Hebrews 10:25 is the clearest call to partake in the gathering of believers. Verses 24 and 25 present three actions for the believers to complete: spur (vs 24), meet (vs 25) and encourage (vs 25). While we prima facie concede the importance of the first and the last, it becomes lucid that the act of meeting is connected to the first and last call to action. Scripture is stressing the role meeting together has in being the catalyst for fellow believers to heal, uplift and build each other up. This is precisely why Acts references the early church meeting together in common places (Temple) and private settings (homes). So we see that there is considerable persuasion from the Scriptures by means of mentioning the practice of the early church and calling for gathering. The call to action in Galatians 5:13 and Colossians 3:16 is easily served through the gathering of the believers. The church, thereby, fulfils her role as the living body of Christ and not the mere amalgamation of like-minded people in a building.

In addition to these reasons, there is a significant amount of research done probing the quantifiable impact regular church attendance has on its attendees. Research shows that regular church attendance leads to reduced mortality1, reduced suicide rates among women2, and positive effects on youth psychology3 to name a few research outcomes. There is even research that shows the superior benefit of partaking in religious services in person than over impersonal medium4.

Let me close off with one personal experience of why church attendance matters to me. One Sunday I walked in with a heavy heart. Stressed, worried, questioning and tired with how things were not in control. I found it even difficult to sing along with the choir. But then, a church member seated to my left started singing out loud with all her heart. She isn’t a trained singer. She doesn’t have the best vocal prowess. But she was singing with a full heart, a heart of gratitude. That was my watershed moment for the agony I was in. Her soulful and sincere singing moved powerfully to help me break free and praise God. I proceeded from church like Christian proceeded in The Pilgrim’s Progress - the burden unshackled at the Cross, rolling down the hill, forever to be isolated from the shoulders that once bore it.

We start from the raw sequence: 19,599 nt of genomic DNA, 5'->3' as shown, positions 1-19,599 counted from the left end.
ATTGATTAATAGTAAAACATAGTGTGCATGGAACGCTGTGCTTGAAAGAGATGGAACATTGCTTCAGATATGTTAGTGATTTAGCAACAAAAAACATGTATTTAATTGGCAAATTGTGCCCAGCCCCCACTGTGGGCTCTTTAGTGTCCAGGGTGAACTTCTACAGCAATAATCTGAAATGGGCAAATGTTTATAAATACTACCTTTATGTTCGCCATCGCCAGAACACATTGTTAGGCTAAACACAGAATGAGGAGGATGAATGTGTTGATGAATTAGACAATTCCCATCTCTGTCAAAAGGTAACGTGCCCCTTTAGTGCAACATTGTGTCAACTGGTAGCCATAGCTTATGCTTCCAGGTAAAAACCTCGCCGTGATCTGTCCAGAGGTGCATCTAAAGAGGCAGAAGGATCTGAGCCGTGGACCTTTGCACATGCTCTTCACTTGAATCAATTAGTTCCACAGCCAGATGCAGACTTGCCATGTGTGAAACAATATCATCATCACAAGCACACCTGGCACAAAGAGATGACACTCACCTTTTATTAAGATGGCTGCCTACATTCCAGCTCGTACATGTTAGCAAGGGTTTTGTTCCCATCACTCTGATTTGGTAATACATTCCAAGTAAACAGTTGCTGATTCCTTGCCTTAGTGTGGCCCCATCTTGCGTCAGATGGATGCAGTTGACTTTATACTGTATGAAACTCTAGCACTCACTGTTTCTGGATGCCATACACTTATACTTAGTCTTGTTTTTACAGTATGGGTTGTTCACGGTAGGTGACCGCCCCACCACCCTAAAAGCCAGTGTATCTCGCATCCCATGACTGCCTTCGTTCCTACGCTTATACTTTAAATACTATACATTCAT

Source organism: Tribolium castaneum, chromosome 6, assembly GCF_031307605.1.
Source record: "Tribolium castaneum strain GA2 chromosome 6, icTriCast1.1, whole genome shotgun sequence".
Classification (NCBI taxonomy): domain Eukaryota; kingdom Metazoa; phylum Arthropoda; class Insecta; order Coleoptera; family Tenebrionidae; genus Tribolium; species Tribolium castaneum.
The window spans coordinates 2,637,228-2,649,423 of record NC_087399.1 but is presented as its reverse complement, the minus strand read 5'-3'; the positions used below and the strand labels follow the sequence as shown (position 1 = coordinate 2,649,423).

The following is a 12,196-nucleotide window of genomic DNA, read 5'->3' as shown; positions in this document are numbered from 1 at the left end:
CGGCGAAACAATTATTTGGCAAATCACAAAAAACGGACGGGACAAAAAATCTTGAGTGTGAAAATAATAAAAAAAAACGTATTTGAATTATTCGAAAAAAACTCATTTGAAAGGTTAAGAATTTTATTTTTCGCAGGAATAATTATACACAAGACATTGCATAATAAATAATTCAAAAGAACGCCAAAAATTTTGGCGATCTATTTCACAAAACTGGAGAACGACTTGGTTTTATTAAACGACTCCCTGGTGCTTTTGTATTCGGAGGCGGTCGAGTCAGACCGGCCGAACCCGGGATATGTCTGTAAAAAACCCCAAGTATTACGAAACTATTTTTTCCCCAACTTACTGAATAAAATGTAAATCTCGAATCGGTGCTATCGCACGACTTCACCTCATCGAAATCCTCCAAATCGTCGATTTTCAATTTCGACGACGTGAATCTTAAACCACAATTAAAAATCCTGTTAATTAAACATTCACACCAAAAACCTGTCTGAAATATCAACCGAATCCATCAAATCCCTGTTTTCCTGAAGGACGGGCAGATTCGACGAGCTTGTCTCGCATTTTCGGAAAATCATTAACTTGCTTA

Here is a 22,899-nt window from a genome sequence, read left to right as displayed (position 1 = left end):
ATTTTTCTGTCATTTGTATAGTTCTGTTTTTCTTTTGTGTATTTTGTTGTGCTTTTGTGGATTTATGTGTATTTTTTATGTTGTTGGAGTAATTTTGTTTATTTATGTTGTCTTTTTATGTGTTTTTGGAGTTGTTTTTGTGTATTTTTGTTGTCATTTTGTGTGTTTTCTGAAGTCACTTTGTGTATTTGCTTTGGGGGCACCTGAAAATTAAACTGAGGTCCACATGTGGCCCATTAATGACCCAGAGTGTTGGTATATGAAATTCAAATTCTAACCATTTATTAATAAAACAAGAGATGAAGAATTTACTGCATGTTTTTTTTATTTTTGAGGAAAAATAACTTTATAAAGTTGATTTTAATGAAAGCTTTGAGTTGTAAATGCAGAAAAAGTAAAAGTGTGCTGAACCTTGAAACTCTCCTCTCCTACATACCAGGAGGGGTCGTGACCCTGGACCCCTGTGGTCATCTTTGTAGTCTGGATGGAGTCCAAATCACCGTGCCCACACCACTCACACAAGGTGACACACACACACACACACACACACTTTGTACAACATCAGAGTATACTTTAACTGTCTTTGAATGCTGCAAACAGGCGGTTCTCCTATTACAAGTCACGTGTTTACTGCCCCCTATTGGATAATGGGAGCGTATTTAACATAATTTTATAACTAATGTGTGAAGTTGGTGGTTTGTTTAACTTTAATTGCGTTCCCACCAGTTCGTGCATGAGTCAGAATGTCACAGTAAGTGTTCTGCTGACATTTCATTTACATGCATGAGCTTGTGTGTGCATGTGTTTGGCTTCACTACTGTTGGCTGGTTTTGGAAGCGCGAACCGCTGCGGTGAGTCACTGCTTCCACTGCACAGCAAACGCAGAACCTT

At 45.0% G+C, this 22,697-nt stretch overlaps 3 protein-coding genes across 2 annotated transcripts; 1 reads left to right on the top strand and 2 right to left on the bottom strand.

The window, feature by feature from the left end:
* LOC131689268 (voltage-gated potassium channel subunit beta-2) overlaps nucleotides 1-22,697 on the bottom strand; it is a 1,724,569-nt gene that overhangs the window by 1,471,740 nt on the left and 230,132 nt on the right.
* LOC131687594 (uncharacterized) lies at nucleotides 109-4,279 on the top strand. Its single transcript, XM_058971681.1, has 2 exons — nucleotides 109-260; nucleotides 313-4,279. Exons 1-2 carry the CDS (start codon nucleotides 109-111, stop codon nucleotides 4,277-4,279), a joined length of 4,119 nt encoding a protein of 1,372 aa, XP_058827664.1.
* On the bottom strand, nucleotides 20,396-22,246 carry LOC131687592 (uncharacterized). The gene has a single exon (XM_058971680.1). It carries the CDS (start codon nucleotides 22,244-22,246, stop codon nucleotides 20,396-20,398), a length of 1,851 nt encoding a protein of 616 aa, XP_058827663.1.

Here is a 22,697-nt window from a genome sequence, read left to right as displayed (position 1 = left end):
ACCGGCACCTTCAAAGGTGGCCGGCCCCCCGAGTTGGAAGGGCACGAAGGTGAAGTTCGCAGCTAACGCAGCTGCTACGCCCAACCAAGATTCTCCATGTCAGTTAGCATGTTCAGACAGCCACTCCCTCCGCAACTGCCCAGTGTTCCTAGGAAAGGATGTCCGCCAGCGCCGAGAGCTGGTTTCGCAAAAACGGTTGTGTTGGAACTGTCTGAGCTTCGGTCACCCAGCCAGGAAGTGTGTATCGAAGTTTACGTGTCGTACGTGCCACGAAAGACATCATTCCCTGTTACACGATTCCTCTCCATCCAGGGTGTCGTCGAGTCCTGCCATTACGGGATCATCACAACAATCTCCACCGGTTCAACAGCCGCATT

1. Bruce MA, Martins D, Duru K, Beech BM, Sims M, Harawa N, et al. (2017) Church attendance, allostatic load and mortality in middle aged adults. PLoS ONE 12(5): e0177618. https://doi.org/10.1371/journal.pone.0177618
  2. VanderWeele TJ, Li S, Tsai AC, Kawachi I. Association Between Religious Service Attendance and Lower Suicide Rates Among US Women. JAMA Psychiatry. 2016;73(8):845–851. doi:10.1001/jamapsychiatry.2016.1243
  3. Mohanty, M. S. (2021). Effect of church attendance during youth on future psychological capital endowments: the US evidence. Education Economics, 30(2), 129–154. https://doi.org/10.1080/09645292.2021.1951172
  4. Koenig, H. G., George, L. K., Hays, J. C., Larson, D. B., Cohen, H. J., & Blazer, D. G. (1998). The relationship between religious activities and blood pressure in older adults. International journal of psychiatry in medicine, 28(2), 189–213. https://doi.org/10.2190/75JM-J234-5JKN-4DQD